‘DARK SOULS II’ (M)
Namco Bandai Games
In “Dark Souls II,” your completely customizable avatar is cursed, and it shows. You’re tasked with exploring a sprawling and exceedingly hostile open fantasy world, and since you have the freedom to go anywhere at any time, you might find yourself confronting a boss around the ten hour mark that you don’t have a prayer of defeating without a solid thirty hours of leveling up under your belt. To make matters worse, after each untimely demise, you respawn to find that your maximum health gauge has shrunken, making each new attempt to overcome a stubborn adversary slightly more difficult than the last. But as anyone who’s played “Demon’s Souls” and “Dark Souls” knows, unforgiving difficulty is the whole point of this series. Each wondrous new location is filled with a sense of genuine dread. You never know what creepy crawlies you’ll find in the next dark cave and whether they’ll prompt a hasty retreat.
To expel your curse, you’ll need to collect souls from your fallen enemies. These are the game’s currency, and since you’ll lose your bankroll every time you suffer two consecutive deaths, it’s important to regularly travel back to the hub town of Majula to trade your supernatural stash to vendors in exchange for upgrades. A warp system that allows you to quickly travel between bonfires you’ve lit throughout the game world expedites this process. This eliminates the need for backtracking over well-trodden terrain and re-fighting the same underpowered enemies in a lazy effort to level up (a practice made impossible by its limitations on how often enemies can respawn). In this game, if you want experience points, you’ll have no choice but to venture deeper into the unknown, and with dragons soaring overhead and massive castles looming in the distance, each new area offers breathtaking sights to behold. This game’s quest is daunting — even agonizing at times — but that just makes the ultimate victory that much sweeter.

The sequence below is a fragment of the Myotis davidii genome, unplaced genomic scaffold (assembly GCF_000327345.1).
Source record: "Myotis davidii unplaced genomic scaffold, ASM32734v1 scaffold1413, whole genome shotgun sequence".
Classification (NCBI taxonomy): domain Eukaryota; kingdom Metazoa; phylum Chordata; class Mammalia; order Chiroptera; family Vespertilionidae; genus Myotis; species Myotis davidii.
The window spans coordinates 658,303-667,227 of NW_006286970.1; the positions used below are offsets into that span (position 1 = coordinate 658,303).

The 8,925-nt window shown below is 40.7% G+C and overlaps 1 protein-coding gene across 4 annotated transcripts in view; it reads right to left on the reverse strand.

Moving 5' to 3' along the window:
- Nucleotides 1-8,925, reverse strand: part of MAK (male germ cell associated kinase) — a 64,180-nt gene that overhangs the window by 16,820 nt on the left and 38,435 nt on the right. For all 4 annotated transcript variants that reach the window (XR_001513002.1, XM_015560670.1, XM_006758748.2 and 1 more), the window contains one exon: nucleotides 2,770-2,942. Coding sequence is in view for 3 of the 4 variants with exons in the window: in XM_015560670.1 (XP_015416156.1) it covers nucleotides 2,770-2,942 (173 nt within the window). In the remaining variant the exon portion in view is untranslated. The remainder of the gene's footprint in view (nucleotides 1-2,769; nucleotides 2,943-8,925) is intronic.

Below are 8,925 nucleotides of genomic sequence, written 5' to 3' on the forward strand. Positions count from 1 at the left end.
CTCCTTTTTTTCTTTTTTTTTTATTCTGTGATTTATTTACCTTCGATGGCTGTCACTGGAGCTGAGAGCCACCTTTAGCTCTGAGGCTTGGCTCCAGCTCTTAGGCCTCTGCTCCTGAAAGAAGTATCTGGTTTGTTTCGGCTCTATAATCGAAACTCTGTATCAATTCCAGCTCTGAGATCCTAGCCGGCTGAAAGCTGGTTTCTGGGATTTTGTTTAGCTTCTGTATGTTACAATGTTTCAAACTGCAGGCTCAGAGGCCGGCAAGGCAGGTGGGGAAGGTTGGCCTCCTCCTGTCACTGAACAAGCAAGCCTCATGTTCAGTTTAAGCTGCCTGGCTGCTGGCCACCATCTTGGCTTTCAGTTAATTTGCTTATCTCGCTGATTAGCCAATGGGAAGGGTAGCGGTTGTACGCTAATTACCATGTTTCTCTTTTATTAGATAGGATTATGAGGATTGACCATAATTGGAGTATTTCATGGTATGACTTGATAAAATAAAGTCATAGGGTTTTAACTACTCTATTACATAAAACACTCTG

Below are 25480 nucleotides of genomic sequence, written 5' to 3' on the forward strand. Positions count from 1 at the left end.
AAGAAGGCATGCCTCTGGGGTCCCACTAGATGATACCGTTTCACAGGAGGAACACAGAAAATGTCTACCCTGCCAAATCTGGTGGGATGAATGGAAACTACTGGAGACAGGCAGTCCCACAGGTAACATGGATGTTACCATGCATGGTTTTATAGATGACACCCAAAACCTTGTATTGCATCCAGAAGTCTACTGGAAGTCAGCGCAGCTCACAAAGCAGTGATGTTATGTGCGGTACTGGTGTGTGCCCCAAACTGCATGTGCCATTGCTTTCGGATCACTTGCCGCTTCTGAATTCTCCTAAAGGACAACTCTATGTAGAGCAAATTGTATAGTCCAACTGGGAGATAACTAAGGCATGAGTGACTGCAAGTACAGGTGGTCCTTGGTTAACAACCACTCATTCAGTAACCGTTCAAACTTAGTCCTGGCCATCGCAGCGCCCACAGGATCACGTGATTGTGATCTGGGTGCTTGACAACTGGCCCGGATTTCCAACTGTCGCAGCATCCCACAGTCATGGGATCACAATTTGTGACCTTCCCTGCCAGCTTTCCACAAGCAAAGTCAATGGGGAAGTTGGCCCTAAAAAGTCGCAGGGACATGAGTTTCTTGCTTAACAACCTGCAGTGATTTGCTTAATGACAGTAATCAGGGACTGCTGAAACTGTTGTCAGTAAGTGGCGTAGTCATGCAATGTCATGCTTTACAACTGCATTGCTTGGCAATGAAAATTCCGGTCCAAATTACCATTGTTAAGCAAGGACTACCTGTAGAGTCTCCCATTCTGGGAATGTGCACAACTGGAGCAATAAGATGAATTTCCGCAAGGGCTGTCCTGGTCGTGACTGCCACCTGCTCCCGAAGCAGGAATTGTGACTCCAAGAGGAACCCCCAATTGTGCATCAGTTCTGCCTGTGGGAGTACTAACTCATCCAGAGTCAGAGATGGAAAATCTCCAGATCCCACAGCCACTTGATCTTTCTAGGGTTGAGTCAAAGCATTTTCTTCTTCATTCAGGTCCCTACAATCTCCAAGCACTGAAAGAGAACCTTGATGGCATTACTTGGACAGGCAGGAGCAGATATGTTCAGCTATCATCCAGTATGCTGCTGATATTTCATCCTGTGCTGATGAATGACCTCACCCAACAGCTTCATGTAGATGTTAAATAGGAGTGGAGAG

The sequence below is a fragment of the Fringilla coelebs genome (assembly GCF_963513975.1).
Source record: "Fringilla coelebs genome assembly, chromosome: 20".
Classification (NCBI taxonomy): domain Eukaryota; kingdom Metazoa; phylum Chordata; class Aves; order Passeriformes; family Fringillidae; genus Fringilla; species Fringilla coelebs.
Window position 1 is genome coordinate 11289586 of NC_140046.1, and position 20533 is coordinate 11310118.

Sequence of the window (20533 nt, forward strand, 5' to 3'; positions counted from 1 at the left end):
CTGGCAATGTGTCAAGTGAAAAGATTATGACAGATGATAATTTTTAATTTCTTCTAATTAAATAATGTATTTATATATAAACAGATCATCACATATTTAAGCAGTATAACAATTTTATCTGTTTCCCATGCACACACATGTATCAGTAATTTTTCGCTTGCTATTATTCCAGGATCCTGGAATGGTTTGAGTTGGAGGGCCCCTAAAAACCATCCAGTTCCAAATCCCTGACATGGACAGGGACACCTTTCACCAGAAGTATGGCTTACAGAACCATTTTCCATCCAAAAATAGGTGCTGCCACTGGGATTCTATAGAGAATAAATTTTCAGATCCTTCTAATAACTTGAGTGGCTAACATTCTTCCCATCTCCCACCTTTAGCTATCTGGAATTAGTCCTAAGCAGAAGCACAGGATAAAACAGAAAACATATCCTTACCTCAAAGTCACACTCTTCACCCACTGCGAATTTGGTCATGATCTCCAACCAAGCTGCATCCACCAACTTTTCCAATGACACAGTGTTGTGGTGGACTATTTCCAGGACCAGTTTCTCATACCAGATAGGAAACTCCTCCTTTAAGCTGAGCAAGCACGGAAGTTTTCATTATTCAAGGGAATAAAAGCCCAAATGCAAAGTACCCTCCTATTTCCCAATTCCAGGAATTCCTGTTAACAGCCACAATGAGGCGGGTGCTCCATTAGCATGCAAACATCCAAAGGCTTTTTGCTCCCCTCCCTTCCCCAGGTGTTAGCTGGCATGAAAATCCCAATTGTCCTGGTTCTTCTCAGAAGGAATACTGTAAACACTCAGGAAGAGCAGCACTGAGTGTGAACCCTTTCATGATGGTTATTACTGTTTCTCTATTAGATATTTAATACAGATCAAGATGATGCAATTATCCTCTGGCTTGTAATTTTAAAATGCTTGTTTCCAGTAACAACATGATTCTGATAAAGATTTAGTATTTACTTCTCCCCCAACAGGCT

‘FINAL FANTASY X/X-2 HD REMASTER’ (T)
As HD makeovers go, they don’t get much better than this. These first two fully 3D “Final Fantasy” games have been lavished with all new character models and impressive lighting effects. It’s just a shame this treatment wasn’t given to series standouts “Final Fantasy III” or “VII” instead. “FFX” has a solid combat system but retains its infamously bad voice acting, adding emphasis to the story’s absurdly overblown melodrama. And “X-2” (the first direct sequel in the series) is little more than cheap fan fiction, catering to players who had adolescent crushes on the female characters of “FFX.”
‘PUTTY SQUAD’ (E10+)
“Putty Squad” is a remake of a mid-‘90s platformer that was forgettable even back then. Since the developers weren’t particularly creative when it came to character design, you portray an amorphous blue blob tasked with rescuing/collecting red blobs. The jumping physics never feel quite right, and though this would be fatal to most platformers, “Putty Squad” is so devoid of challenge that the occasional fall from a ledge only amounts to a minor setback. But in a genre that includes “New Super Mario Bros.” and “Rayman Legends,” the thought of playing with “Putty” is silly. CV
Matthew Scott Hunter studied video games extensively while attending the University of Nevada Reno and Vancouver Film School (despite the fact that video games were not part of either school’s curriculum). He has been writing Sore Thumbs since 2004.